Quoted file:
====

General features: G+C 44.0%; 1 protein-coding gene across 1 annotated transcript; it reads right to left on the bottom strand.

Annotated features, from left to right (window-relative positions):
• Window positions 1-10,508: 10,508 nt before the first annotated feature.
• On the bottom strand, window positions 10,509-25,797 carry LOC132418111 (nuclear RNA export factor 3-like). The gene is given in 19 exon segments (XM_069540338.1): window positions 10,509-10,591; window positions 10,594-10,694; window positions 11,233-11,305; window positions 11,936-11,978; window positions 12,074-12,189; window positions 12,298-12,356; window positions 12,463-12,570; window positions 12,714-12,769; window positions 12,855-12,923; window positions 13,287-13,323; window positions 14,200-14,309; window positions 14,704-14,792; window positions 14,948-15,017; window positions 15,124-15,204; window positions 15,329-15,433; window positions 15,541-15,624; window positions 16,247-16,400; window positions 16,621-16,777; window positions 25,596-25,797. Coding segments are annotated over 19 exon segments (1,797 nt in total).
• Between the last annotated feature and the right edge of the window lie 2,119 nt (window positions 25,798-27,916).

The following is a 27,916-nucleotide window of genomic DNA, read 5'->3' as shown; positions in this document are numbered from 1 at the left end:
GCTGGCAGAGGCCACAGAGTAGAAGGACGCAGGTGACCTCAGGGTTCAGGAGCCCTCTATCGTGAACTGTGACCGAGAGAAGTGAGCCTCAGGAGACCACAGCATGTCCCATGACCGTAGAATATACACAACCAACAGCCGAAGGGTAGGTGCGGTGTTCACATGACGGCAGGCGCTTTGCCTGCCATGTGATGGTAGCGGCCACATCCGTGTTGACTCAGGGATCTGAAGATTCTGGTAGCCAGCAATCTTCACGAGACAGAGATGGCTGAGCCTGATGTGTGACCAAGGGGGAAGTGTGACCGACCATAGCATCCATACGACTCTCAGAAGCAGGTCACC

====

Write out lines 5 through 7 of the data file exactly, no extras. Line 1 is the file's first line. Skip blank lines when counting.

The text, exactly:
• Between the last annotated feature and the right edge of the window lie 2,119 nt (window positions 25,798-27,916).

The following is a 27,916-nucleotide window of genomic DNA, read 5'->3' as shown; positions in this document are numbered from 1 at the left end:
GCTGGCAGAGGCCACAGAGTAGAAGGACGCAGGTGACCTCAGGGTTCAGGAGCCCTCTATCGTGAACTGTGACCGAGAGAAGTGAGCCTCAGGAGACCACAGCATGTCCCATGACCGTAGAATATACACAACCAACAGCCGAAGGGTAGGTGCGGTGTTCACATGACGGCAGGCGCTTTGCCTGCCATGTGATGGTAGCGGCCACATCCGTGTTGACTCAGGGATCTGAAGATTCTGGTAGCCAGCAATCTTCACGAGACAGAGATGGCTGAGCCTGATGTGTGACCAAGGGGGAAGTGTGACCGACCATAGCATCCATACGACTCTCAGAAGCAGGTCACC